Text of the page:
THE WASTE LAND BY T. S. ELIOT: A SITE FOR INERTIA IN MOTION Muhammad Saleem, Akhtar Ali & Shazia Kousar Department of English, Government College Township Lahore
ABSTRACT This study analyses T. S. Eliot’s poem The Waste Land with reference to the theme of stasis in the apparently mobile life of the twentieth century Europe. The poetic sensibility of Eliot aestheticises the barrenness of the modern life in the backdrop of spiritual bankruptcy. The horizontal motion is measured with the yardstick of paradigmatic axis. Boredom, monotony and meaninglessness are the various manifestations of stillness in the spiritually barren modern world. The poet makes use of different artistic devices to foreground his concerns on this modern dilemma. Self-critical text, suggestive alternative point of view, use of grand-narrative in the modern context, inter-textual references, contrastive modes of description and metaphoric images are some of them. This study is pursued in the light of these poetic strategies to draw upon the stopped up life of the current Europe. The variety of mechanical activities of the age makes face at the theoretical framework of the modern existence.
Keywords: The Waste Land, alternative perspective, self-reflexive text, stasis
INTRODUCTION T.S. Eliot is one of those twentieth century writers of who wrote in the background of bloody World Wars which burnt all that was traditionally good. The most dangerous damage caused by these wars was the loss of spirituality. In this scenario, different artists took different positions to produce their art. Samuel Beckett offered his thesis of absurd theatre that emphasises the existential meaninglessness of man in this inhospitable and incomprehensible universe. Hemingway was stripped of faith in God. He followed Plato, who says that if a man has no God, he should himself create his God, by instigating the heroes of his novels to create a high goal in life and then make use of all of the available energies to achieve the destination. Bertolt Brecht, a German dramatist of the previous century, reacted to the post-war scenario in his own way. He saw the cause of the modern problems in the capitalist system that, according to him, was dehumanising the entire world. T. S. Eliot has his distinctive filter in this regard. He believes that the modern civilization that stands for pure worldliness and the
Gomal University Journal of Research, Volume 31 Issue 2 December 2015 183 ISSN: 1019-8180 sensate culture is a metaphor of hell for man. Detachedness from spirituality led the modern man to the monotonous, soulless and dull existence that is just unbearable. His world known poem The Waste Land is replete with this phenomenon.
The present research is initiated to analyse the theme of stoppedness of the modern man, presented by Eliot in his The Waste Land, which apparently sounds prone to motion. For carrying out this investigation, two questions are devised: Does the modern man live an immobile life? What devices are used by Eliot to paint inertia in the movement of the modern era? These questions cover so many aspects of the poem under discussion. Not only the form of the poem is analysed, the hollow thoughts of the modern life that directly contribute to the hollow culture and meaningless civilization of the previous century are also investigated. This research is expected to add new dimensions to the criticism and interpretation available on T.S. Eliot and his poem The Waste Land.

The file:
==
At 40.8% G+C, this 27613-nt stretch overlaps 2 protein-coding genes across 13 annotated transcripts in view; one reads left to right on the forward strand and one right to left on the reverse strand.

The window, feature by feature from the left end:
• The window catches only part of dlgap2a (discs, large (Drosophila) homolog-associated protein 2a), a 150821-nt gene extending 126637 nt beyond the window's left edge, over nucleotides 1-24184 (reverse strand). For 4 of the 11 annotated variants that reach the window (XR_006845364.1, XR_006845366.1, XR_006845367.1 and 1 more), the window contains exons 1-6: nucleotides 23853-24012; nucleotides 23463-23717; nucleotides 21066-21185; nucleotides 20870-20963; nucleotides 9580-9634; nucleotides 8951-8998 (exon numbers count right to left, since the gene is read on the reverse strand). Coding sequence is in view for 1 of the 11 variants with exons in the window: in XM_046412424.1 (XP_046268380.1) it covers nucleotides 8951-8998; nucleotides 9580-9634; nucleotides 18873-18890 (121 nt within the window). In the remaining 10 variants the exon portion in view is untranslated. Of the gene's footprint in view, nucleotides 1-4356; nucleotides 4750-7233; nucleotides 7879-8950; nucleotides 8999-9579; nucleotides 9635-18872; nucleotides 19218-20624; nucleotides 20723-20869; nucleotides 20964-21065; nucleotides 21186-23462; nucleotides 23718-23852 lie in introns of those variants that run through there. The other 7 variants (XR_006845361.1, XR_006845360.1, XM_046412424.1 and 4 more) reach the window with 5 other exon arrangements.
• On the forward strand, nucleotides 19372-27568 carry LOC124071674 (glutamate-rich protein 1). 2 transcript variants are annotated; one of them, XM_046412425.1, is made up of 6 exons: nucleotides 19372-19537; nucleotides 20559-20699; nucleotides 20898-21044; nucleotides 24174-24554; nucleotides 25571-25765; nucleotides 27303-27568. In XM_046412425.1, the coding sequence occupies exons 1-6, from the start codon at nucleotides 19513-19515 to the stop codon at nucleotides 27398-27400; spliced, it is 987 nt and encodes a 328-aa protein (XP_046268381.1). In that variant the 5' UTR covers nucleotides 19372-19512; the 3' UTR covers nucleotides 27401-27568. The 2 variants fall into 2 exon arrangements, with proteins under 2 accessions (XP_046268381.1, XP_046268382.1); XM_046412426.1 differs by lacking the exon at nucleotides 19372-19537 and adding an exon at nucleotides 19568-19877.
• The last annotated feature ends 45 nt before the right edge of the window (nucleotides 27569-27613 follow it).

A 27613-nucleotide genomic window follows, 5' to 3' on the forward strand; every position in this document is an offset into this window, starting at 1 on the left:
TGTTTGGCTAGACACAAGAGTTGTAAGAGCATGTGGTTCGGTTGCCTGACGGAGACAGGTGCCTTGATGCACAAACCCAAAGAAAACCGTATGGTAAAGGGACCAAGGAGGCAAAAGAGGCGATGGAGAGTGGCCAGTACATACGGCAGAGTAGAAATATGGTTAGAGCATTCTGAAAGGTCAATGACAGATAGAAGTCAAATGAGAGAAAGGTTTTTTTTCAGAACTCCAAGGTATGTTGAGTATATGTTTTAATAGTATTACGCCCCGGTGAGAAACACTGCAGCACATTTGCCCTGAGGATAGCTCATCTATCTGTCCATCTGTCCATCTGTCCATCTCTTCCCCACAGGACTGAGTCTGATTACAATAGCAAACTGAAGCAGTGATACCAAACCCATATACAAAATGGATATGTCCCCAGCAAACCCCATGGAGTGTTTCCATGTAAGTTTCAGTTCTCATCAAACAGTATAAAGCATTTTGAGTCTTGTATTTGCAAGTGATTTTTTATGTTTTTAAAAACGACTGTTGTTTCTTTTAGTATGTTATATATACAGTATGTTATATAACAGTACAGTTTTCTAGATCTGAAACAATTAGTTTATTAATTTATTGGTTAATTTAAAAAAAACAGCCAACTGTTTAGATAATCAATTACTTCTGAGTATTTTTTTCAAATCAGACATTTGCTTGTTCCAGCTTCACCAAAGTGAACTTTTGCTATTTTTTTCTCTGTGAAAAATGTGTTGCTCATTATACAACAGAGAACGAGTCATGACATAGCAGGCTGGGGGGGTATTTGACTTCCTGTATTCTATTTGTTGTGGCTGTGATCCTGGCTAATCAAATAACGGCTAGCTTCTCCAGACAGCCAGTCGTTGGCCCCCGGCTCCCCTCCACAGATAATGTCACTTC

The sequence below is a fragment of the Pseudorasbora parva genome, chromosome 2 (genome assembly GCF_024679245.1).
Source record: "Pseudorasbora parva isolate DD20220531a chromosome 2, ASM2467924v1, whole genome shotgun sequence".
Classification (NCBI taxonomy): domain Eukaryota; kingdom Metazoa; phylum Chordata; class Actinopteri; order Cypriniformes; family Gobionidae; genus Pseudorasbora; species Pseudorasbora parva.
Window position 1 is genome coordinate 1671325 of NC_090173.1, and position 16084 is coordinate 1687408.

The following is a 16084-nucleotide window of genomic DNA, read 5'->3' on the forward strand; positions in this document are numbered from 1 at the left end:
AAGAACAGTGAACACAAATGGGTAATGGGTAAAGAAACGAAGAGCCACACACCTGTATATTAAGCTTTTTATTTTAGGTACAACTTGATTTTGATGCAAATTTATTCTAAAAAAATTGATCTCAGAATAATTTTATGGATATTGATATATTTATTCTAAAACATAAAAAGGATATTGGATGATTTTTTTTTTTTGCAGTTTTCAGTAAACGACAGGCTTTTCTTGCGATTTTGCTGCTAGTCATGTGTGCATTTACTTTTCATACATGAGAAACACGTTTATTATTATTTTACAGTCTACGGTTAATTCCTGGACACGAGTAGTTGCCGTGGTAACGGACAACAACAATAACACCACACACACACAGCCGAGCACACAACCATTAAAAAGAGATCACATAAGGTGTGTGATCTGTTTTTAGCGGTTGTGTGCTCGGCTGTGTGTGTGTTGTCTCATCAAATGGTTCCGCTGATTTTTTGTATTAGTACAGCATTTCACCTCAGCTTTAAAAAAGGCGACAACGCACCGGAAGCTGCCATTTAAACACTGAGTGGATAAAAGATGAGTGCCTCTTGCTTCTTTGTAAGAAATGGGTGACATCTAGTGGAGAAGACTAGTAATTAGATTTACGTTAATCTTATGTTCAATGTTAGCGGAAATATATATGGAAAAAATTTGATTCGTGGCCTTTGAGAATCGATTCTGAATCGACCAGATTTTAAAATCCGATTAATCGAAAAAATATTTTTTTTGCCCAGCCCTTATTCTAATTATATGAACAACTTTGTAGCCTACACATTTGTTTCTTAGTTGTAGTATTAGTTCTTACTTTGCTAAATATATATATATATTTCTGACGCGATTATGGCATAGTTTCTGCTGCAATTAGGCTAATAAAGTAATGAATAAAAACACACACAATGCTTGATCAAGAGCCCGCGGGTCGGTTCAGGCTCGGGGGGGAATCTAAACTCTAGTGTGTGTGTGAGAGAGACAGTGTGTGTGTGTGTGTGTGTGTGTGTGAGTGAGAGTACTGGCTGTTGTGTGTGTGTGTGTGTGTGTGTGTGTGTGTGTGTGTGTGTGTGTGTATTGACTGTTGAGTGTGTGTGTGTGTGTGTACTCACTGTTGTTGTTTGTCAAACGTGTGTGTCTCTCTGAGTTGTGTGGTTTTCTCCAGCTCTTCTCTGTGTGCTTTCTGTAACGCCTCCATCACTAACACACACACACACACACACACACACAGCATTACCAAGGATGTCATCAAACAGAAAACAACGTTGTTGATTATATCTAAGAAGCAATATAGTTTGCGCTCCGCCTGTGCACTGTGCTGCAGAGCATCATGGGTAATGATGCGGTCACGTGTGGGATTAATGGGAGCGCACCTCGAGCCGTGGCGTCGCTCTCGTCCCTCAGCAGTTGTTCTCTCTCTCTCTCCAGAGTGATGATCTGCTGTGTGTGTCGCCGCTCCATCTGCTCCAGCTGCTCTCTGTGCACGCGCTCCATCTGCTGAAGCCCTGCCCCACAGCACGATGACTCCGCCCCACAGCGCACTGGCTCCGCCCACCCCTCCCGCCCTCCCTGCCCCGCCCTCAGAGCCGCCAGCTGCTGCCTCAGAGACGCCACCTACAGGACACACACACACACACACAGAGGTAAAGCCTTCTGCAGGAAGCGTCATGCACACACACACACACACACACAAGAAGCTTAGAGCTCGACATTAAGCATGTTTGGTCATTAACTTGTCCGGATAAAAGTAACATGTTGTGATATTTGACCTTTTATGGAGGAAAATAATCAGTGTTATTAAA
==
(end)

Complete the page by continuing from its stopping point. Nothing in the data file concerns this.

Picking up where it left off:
LITERATURE REVIEW Critics and researchers across the world have made various successful attempts to analyse different artistic dimensions of T. S. Eliot‟s poems and plays. Aurangzeb, in 2002, completed his doctoral research entitled A Linguistic Analysis of T. S. Eliot’s The Waste Land. This dissertation rejects the opinion of the critics that the poem is, thematically, a patchwork and not a coherent whole. Aurangzeb moves with the thesis that the poem under discussion is thematically, linguistically and lexically a unified entity. He also argues that there is an intersectional unity among five parts of the poem. It is a commendable study but it does not touch upon the theme of standstillness in the rushed life of the modern era. The present researcher completed his M.Phil thesis (2008) A Study of Regular and Irregular Patterns in the Language of T.S. Eliot’s Poems A Love Song of J. Alfred Prufrock and Ash-Wednesday. In this study deviations and parallelisms are explored to discover the message of the poet. Deviations of register and semantic deviations are analysed exclusively to shed light on the paralysed mind of Prufrock and the sex-based mentality of the hero of Ash-Wednesday. The literariness of the poems is interpreted in terms of their foregrounding which is a formalistic device to estrange the message of the artist.
Abdul Baseer (2011) wrote a paper Foregrounded Irregularities in T. S. Eliot’s The Hollow Men. He chose graphological and semantic deviations for the analysis. Semantic deviation stands for the symbolic use of language and the